What if you've lost your Kindle, or some unscrupulous person has taken a kindled interest in it and stolen it from you? You should go to your Amazon profile and deregister your Kindle as soon as possible. Otherwise, the thief may use your Kindle to download a library of books on your dime.
Amazon's E-book Store
To get the most out of your Amazon Kindle, you'll need to create an account with Amazon.com. It's a free process -- all you'll need is a valid e-mail address. Once you have an account, you can register your Kindle with Amazon. This gives you access to the Kindle Store through Amazon's wireless network, called Whispernet.
The Amazon Kindle's modem gives you wireless access to an electronic store that includes more than 1 million books, newspapers and magazines [source: Amazon]. Amazon provides 3G wireless service without a monthly subscription fee on some devices -- you just have to pay a little more upon purchase of the device. The 3G devices also allow for WiFi access to the store, and the non-3G devices are WiFi-only. The Kindle allows you to buy books directly from the device. Alternately, you can browse books in the Kindle store using your computer's Web browser and purchase them from your computer. Amazon will send the electronic books directly to your device. You can also browse several blogs online.
You don't need to own a computer to use the Kindle. That's one feature that sets Kindle apart from some of its competitors. You don't have to sync the Kindle to another machine to transfer files. You can browse, sample, purchase and download titles from the Kindle itself, provided you have access to a WiFi network or own one of the 3G enabled Kindles.
The files you access with a Kindle are in a proprietary format with the extensions AZW, AZW1, AZW2 or AZW3. These files include digital rights management (DRM) that prevents you from sharing your files with other users. The Kindle Keyboard 3G can handle Audible files (.aa or .aax) and MP3 files, two popular formats for audio books, but this feature is not present on the other current models. Amazon also can convert several other types of files into the AZW format so that the Kindle can read them. These file types include:
- Text (.txt) files
- Unprotected MOBI files (.mobi or .prc)
- Word documents (.doc)
- HTML files
- Image files, including JPEG, GIF, BMP and PNG formats
- PDF files
Each Kindle has a unique e-mail address. You can send compatible files to your Kindle by e-mailing them as an attachment to this address, visiting the Manage Your Kindle page at Amazon.com, finding the file in your library, and choosing to deliver it to the device. For files sent over the 3G network via Whispernet, Amazon charges a variable fee per file based on size and geographic location: $0.15 per megabyte within the U.S. and $0.99 per megabyte outside the U.S. Files delivered via WiFi or to supported Kindle applications on other devices are free of charge. Another way to avoid the fee is to e-mail the files to a special address at the free.kindle.com domain with the subject line "convert." Amazon will convert the files to Kindle format and send them to the e-mail address associated with your Amazon account. To transfer files from your Amazon account to your Kindle, you'll need to connect the device to a computer using the USB cable. This is one of the few times you'll have to connect your device to another machine.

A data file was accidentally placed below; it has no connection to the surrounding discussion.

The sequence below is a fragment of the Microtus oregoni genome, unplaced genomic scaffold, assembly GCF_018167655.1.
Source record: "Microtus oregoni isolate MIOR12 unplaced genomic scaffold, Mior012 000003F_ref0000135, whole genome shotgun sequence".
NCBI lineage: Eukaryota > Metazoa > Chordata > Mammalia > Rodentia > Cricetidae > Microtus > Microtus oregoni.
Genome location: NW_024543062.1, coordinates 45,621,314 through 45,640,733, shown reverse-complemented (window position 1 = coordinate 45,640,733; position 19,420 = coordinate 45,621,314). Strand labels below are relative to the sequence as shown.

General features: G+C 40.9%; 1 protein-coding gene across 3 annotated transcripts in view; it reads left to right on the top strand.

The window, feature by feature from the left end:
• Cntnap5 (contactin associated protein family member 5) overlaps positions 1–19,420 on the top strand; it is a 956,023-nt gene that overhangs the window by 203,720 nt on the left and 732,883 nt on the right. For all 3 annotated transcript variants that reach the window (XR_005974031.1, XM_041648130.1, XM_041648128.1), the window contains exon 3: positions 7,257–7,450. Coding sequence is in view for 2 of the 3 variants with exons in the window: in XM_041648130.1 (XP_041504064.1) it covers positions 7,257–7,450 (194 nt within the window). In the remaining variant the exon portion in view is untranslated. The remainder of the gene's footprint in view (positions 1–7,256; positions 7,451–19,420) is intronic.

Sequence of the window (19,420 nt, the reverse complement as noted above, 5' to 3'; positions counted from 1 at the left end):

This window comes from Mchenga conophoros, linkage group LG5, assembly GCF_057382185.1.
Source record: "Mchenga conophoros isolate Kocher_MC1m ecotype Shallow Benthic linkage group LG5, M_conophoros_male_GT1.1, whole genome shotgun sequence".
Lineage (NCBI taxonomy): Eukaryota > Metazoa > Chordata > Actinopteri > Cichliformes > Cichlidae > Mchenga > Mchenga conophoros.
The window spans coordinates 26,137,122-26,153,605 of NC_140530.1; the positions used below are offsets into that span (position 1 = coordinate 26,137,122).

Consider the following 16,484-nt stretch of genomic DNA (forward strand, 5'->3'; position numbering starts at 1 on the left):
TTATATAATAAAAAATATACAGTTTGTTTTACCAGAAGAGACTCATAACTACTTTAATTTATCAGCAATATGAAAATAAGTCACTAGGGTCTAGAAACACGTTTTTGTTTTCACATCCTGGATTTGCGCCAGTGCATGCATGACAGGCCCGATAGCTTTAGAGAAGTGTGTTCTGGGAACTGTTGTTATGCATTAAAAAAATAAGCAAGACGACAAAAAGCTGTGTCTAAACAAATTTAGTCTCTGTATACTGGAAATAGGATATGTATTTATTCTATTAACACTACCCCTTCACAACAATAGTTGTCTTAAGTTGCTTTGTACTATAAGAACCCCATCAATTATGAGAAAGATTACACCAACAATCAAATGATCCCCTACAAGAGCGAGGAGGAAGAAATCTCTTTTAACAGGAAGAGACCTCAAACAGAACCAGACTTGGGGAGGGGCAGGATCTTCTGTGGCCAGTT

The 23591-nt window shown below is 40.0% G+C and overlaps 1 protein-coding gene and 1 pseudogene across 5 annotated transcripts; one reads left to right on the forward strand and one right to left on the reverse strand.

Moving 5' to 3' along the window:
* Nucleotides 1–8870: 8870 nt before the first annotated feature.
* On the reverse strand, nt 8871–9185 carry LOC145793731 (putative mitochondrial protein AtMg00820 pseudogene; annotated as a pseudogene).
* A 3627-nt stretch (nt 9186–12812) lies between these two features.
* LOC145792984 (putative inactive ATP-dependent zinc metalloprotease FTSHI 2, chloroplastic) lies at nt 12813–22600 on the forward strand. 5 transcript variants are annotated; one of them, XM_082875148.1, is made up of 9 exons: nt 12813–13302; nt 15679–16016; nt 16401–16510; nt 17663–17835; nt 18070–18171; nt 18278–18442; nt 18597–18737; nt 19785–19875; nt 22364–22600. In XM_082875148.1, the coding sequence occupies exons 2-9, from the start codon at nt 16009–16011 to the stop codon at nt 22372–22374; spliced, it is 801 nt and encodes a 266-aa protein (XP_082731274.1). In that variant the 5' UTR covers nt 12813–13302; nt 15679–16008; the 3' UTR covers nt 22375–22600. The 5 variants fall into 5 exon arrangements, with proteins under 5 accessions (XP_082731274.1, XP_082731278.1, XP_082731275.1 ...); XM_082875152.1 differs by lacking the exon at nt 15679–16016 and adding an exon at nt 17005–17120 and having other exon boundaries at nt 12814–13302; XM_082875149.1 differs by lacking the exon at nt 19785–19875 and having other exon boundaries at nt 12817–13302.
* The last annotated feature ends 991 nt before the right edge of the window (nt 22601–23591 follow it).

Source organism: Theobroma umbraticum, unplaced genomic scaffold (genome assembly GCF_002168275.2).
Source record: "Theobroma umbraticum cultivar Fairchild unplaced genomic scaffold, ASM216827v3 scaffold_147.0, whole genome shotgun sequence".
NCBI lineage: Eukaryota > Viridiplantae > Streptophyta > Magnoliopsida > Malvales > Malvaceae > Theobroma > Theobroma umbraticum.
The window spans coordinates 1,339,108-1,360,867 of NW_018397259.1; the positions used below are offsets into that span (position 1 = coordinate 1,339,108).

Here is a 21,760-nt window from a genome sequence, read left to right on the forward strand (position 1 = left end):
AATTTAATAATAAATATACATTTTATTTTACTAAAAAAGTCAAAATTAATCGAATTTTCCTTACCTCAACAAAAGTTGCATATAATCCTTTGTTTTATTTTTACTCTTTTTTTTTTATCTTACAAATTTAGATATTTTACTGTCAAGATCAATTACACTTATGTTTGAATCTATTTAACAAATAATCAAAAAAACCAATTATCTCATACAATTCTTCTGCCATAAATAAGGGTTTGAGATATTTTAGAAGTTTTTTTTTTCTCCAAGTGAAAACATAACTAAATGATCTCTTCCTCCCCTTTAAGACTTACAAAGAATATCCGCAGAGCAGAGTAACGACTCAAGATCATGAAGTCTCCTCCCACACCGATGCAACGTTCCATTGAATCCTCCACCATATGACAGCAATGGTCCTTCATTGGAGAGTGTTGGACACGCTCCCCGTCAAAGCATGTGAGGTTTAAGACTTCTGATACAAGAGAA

Every purchase you make from Amazon goes into a special folder called Your Media Library. Amazon uses a cloud storage model where the file lives on one of Amazon's computer servers. That means even if you delete a book from your Kindle to conserve space, the record of your purchase will still exist on Amazon's servers. You can download the book again to your Kindle for no additional charge.
There are also free Kindle reading apps for many devices, including iPhone, iPad, Android devices and Mac and Windows-based computers, so that you can buy and read Kindle books without purchasing a Kindle. And Amazon now allows you to access items from your library using the Kindle Cloud Reader through certain Web browsers. Some manufacturers are even pre-installing a Kindle app on Windows 8 and Windows RT computers. One advantage to all the available apps is that you can partake of Amazon's Whispersync technology, which synchronizes the last page you read on one device across all your Kindle readers, including your physical Kindle if you have one, so that you can read on multiple devices without losing your page when you switch.
Some Kindle books can be accessed for free by purchasing a $79 per year Amazon Prime membership, which also provides 2-day free shipping on many products and access to free streaming movies and TV shows. Prime members can borrow a book at a time from the Kindle Owners' Lending Library, which contains over 180,000 titles. And some public libraries even have the ability to let you check out e-books on your device.